An enterprise architecture can provide significant benefits to an organization that embraces it. But many fail to tightly couple and integrate EA efforts with other enterprise programs, particularly investment management and systems development.
To be successful, the target EA and information technology initiatives must be managed within an overall investment management process: an integrated enterprise life cycle (IELC). When agencies don’t establish an IELC, problems can arise:
- Organizations will have a difficult time aligning IT initiatives to strategic business goals and objectives.
- Initiatives tend to be selected and developed in isolation of one another.
- Ongoing initiatives lack the project and program oversight to ensure that they adhere to functional, cost and resource metrics.
The challenge for most agencies is that the guidance, responsibility and skill sets for these processes can be spread across multiple organizations and are often implemented in a silo fashion. Only by viewing these processes as a whole can an agency achieve the maximum benefits.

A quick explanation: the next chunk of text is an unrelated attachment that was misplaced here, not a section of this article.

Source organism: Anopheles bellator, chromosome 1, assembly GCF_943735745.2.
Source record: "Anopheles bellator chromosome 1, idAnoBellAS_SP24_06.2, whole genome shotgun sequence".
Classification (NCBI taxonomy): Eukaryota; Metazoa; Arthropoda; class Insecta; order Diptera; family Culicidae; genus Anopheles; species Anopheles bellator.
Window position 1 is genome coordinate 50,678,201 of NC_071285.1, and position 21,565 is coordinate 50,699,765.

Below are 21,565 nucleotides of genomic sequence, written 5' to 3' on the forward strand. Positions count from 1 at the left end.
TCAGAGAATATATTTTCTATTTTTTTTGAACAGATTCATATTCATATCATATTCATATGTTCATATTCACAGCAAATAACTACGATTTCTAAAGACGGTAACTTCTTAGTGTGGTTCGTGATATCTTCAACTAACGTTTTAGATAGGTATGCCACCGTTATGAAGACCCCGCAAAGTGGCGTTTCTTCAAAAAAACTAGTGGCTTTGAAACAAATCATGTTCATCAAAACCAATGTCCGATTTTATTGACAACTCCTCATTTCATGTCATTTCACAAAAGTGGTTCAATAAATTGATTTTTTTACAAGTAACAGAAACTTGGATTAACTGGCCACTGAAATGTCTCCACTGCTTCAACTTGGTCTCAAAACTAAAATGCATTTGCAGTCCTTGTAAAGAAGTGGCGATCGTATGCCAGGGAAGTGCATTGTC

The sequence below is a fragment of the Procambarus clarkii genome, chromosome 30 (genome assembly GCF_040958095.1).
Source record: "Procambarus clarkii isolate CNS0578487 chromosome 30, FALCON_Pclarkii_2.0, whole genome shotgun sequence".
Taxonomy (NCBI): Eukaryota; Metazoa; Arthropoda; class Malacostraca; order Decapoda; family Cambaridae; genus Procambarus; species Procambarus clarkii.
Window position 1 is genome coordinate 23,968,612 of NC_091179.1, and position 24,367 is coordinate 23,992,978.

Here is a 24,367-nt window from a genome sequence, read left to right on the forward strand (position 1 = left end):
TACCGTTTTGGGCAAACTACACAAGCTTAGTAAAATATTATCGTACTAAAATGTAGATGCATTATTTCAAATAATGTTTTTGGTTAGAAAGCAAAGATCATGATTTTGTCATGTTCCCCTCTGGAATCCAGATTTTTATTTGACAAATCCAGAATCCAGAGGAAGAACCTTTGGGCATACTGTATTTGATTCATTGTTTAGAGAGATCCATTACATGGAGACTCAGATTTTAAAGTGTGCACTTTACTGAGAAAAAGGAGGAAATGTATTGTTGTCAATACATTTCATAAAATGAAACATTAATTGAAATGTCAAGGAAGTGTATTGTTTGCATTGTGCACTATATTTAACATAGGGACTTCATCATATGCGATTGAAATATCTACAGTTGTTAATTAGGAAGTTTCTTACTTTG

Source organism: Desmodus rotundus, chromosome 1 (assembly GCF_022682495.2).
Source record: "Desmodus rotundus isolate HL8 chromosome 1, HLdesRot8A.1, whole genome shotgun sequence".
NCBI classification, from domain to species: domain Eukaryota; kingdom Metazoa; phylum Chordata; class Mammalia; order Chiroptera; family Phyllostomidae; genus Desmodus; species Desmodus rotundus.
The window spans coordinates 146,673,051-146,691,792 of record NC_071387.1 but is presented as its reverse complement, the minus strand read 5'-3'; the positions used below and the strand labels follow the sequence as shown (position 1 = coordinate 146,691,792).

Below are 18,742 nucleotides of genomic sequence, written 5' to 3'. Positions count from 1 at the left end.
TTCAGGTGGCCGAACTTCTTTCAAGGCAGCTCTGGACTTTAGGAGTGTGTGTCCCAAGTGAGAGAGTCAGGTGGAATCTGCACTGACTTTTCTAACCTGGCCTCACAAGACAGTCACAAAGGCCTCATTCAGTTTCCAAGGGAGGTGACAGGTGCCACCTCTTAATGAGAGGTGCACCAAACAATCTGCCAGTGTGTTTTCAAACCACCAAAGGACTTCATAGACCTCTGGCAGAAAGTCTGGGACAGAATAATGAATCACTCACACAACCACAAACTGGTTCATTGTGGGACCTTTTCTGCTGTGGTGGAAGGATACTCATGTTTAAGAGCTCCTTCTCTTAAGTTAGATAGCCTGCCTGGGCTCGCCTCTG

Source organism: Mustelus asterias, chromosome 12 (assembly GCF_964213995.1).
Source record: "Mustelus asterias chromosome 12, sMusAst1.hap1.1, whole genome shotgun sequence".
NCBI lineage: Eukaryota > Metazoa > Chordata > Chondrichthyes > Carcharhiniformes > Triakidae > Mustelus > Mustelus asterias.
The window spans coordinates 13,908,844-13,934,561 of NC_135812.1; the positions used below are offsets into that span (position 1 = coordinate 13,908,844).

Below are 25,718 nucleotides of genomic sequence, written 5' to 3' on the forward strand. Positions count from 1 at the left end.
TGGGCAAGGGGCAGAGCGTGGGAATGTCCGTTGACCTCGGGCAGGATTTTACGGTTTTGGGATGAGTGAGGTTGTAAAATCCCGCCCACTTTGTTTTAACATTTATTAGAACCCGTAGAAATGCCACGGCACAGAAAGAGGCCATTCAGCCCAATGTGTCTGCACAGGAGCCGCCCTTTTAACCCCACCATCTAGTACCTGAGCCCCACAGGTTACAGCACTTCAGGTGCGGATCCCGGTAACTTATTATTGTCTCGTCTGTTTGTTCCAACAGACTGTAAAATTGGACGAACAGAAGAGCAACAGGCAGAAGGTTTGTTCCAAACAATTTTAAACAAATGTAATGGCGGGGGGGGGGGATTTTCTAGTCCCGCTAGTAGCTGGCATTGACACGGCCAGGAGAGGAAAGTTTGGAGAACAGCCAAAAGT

Coming Full Circle
The first step requires agreeing on a definition of the three major processes:
- The EA establishes a comprehensive understanding of core business processes and defines the technology that supports and optimizes them.
- The investment management process (IMP) is a fluid, dynamic method for selecting and monitoring both proposed and ongoing IT investments throughout their life cycles. As defined by the Government Accountability Office’s Investment Management Framework, the IMP has three phases: Select, Control and Evaluate.
- The system development life cycle (SDLC) provides guidelines and procedures for IT acquisition, development, implementation and deployment, and project management.